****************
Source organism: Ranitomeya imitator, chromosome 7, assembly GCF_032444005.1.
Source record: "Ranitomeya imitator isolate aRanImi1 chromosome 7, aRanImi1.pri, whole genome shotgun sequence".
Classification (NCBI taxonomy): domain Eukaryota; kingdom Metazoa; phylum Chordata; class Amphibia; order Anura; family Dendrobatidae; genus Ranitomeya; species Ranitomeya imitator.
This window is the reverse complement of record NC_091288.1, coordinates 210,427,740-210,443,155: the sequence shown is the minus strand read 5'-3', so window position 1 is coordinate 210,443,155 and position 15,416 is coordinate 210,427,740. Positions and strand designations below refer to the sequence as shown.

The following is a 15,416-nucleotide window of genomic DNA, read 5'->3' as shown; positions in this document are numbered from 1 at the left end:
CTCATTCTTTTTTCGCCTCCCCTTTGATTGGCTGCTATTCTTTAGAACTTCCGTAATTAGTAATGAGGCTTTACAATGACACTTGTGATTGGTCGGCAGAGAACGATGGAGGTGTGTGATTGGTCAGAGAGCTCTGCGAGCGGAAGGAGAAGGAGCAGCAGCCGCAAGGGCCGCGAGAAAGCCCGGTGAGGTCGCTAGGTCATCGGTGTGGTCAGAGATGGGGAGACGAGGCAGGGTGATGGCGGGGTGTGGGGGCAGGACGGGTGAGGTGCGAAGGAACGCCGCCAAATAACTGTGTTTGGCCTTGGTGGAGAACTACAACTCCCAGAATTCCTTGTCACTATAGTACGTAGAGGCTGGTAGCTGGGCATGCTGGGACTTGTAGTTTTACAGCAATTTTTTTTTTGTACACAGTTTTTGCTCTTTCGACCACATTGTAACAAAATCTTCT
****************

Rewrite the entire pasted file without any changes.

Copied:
Source organism: Ranitomeya imitator, chromosome 7, assembly GCF_032444005.1.
Source record: "Ranitomeya imitator isolate aRanImi1 chromosome 7, aRanImi1.pri, whole genome shotgun sequence".
Classification (NCBI taxonomy): domain Eukaryota; kingdom Metazoa; phylum Chordata; class Amphibia; order Anura; family Dendrobatidae; genus Ranitomeya; species Ranitomeya imitator.
This window is the reverse complement of record NC_091288.1, coordinates 210,427,740-210,443,155: the sequence shown is the minus strand read 5'-3', so window position 1 is coordinate 210,443,155 and position 15,416 is coordinate 210,427,740. Positions and strand designations below refer to the sequence as shown.

The following is a 15,416-nucleotide window of genomic DNA, read 5'->3' as shown; positions in this document are numbered from 1 at the left end:
CTCATTCTTTTTTCGCCTCCCCTTTGATTGGCTGCTATTCTTTAGAACTTCCGTAATTAGTAATGAGGCTTTACAATGACACTTGTGATTGGTCGGCAGAGAACGATGGAGGTGTGTGATTGGTCAGAGAGCTCTGCGAGCGGAAGGAGAAGGAGCAGCAGCCGCAAGGGCCGCGAGAAAGCCCGGTGAGGTCGCTAGGTCATCGGTGTGGTCAGAGATGGGGAGACGAGGCAGGGTGATGGCGGGGTGTGGGGGCAGGACGGGTGAGGTGCGAAGGAACGCCGCCAAATAACTGTGTTTGGCCTTGGTGGAGAACTACAACTCCCAGAATTCCTTGTCACTATAGTACGTAGAGGCTGGTAGCTGGGCATGCTGGGACTTGTAGTTTTACAGCAATTTTTTTTTTGTACACAGTTTTTGCTCTTTCGACCACATTGTAACAAAATCTTCT